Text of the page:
While I certainly enjoyed Mr. Branagh’s version, I was really much more engaged by the BBC’s effort (despite my assumption that it was made for a much smaller budget)!

Mr. Branagh’s version had a more modern look to it than one might be used to thinking of Hamlet — his film seemed to be set around the era of WWI, with trains, newspapers, etc.  The BBC’s Hamlet is even more modern than that — this Elsinore castle contains electronic surveillance cameras, a character wields a handgun, and many of the actors wear modern-looking collar-shirts and ties.  Some aspects of this modernity were a bit jarring — the device of our occasionally seeing scenes play out through the castle’s surveillance cameras continually felt distracting to me, and the choice of Hamlet’s outfit during the “to be or not to be” speech and the key scenes that followed (jeans and a muscle t-shirt) was weird — but for the most part, the film found a potent sweet spot between modernity and timelessness.

Then there were the scenes in which the film was decidedly NOT timeless, but in a purposeful way that really worked.  I laughed out loud, for instance, at the moment when Ophelia pulls a bunch of condoms out of her brother Laertes’ bag early in the film.  (It was a decidedly unexpected way to show her gently mocking her brother for the rather condescending speech of advice he had just given her.)  And speaking of Ophelia and unexpected, I was not expecting Ophelia to strip down to her bra while freaking out in front of the king and queen after her father’s death!  (Though I’m not complaining, mind you.)  Those are two extreme examples — I don’t want to suggest that the filmmakers were falling all over themselves in order to make Shakespeare “hip.”  This is a series, dramatic presentation of the play.  But it’s also one in which the creative team was unafraid to add in a surprising twist or reinterpretation of a famous moment here and there, in a way that keeps viewers powerfully engrossed.  (At least this viewer.)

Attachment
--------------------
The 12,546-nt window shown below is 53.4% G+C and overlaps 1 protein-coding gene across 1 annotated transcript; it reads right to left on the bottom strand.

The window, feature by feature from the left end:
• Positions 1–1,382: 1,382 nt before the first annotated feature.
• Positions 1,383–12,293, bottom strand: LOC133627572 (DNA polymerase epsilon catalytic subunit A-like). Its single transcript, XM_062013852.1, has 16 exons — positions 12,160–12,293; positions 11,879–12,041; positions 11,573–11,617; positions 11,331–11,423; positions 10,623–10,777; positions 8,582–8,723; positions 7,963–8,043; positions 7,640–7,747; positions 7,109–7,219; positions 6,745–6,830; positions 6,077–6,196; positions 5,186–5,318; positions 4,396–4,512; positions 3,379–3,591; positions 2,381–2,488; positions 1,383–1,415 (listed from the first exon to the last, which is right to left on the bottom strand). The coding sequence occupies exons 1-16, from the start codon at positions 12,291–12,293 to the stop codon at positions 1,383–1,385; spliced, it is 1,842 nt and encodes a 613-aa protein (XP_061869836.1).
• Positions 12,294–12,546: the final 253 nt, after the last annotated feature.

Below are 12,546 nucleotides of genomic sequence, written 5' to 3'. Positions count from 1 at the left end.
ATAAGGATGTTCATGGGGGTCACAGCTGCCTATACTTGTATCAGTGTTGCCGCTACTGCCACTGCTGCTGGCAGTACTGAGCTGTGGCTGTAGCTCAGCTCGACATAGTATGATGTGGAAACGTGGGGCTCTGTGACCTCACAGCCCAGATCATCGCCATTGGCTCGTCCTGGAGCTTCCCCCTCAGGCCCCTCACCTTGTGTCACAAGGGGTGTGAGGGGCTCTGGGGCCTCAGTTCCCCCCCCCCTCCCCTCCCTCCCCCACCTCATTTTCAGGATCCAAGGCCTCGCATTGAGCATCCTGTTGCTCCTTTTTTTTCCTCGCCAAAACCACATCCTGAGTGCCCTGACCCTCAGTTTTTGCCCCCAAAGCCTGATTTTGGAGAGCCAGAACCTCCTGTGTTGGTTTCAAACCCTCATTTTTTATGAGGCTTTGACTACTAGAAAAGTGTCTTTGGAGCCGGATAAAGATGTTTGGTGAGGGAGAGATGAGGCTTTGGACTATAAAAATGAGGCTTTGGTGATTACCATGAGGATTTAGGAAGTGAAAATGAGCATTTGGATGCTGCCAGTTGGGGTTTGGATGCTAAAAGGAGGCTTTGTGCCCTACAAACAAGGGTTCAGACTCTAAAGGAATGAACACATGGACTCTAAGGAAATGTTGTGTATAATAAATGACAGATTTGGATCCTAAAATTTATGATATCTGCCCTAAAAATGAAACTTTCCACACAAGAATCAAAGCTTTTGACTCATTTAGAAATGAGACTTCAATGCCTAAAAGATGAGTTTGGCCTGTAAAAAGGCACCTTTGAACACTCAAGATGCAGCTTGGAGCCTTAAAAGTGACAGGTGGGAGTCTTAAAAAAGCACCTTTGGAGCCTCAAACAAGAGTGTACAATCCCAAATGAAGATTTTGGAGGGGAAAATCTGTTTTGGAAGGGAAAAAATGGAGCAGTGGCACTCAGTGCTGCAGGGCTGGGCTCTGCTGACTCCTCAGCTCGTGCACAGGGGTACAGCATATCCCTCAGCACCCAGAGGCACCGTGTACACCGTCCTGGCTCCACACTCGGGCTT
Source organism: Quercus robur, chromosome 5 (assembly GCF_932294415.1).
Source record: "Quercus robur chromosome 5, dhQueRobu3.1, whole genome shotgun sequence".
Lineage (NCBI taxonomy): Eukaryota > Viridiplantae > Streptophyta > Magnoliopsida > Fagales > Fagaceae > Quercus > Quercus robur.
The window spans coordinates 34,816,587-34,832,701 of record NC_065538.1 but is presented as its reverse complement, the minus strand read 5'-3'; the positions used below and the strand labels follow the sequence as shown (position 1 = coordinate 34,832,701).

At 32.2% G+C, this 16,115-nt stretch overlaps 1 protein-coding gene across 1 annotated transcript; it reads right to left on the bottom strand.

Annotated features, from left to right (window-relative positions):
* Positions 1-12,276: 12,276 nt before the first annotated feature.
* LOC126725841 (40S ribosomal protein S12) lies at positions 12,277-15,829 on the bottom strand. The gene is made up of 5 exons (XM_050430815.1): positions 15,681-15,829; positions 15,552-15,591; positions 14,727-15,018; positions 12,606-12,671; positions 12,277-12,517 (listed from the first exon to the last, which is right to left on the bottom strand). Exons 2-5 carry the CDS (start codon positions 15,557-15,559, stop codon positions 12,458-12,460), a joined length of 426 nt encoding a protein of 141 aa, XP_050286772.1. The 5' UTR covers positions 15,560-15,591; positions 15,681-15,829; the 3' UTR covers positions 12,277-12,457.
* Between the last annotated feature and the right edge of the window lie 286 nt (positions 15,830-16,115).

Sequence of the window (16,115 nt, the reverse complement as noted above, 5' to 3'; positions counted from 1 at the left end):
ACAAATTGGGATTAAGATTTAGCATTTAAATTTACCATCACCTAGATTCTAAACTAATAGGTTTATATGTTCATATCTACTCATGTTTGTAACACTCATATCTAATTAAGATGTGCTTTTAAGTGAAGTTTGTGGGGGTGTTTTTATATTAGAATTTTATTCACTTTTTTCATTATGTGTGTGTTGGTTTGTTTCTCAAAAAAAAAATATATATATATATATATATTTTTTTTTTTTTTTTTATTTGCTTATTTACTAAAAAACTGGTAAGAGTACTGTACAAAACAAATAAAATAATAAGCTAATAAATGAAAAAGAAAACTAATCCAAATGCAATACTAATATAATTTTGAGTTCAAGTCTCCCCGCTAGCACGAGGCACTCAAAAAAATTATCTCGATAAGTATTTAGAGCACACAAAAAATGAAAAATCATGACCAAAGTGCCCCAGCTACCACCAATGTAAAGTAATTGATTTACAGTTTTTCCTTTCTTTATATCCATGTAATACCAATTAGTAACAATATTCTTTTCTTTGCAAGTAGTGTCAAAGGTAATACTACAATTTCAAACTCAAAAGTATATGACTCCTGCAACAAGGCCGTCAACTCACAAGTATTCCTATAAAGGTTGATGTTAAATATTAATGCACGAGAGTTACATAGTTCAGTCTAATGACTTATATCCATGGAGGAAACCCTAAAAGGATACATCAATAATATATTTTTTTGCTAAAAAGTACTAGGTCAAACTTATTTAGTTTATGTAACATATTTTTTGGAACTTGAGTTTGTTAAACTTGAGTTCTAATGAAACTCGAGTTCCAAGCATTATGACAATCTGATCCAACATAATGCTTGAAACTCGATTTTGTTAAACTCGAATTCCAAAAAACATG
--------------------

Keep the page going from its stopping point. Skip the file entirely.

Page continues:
I loved the look of the Elsinore castle sets, particularly the throne room in which much of the film takes place (a sign, to me, of a far less expansive budget than that of Mr. Branagh’s film, which was able to open up the story into many different sets … [continued]

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From the DVD Shelf: The Curious Case of Benjamin Button, Frost/Nixon, and Valkyrie

I know some people who can’t stand to see a movie a second time — they think “been there, done that, I’d rather see something new.”  I certainly don’t have anything against seeing something new, but I’m also someone who loves seeing movies for a second time — and, if it’s a good movie, seeing it many more times after that!  (I’m the same way with books, comic books, etc. — I love re-reading stories that I enjoyed multiple times.)

I find that my feelings upon watching a film for a second time often vary wildly from the experience of seeing it originally.  I can absorb the film without all the baggage of hype, my anticipation, etc.  I can also more accurately judge the movie for what it is, rather than what I had hoped it would be or was expecting it would be.

During September I had a chance to take a second look at three films that I really enjoyed during last year’s Oscar rush of films (in late December 2008).  Did my feelings about them change, for better or for worse, upon a second viewing?  Read on!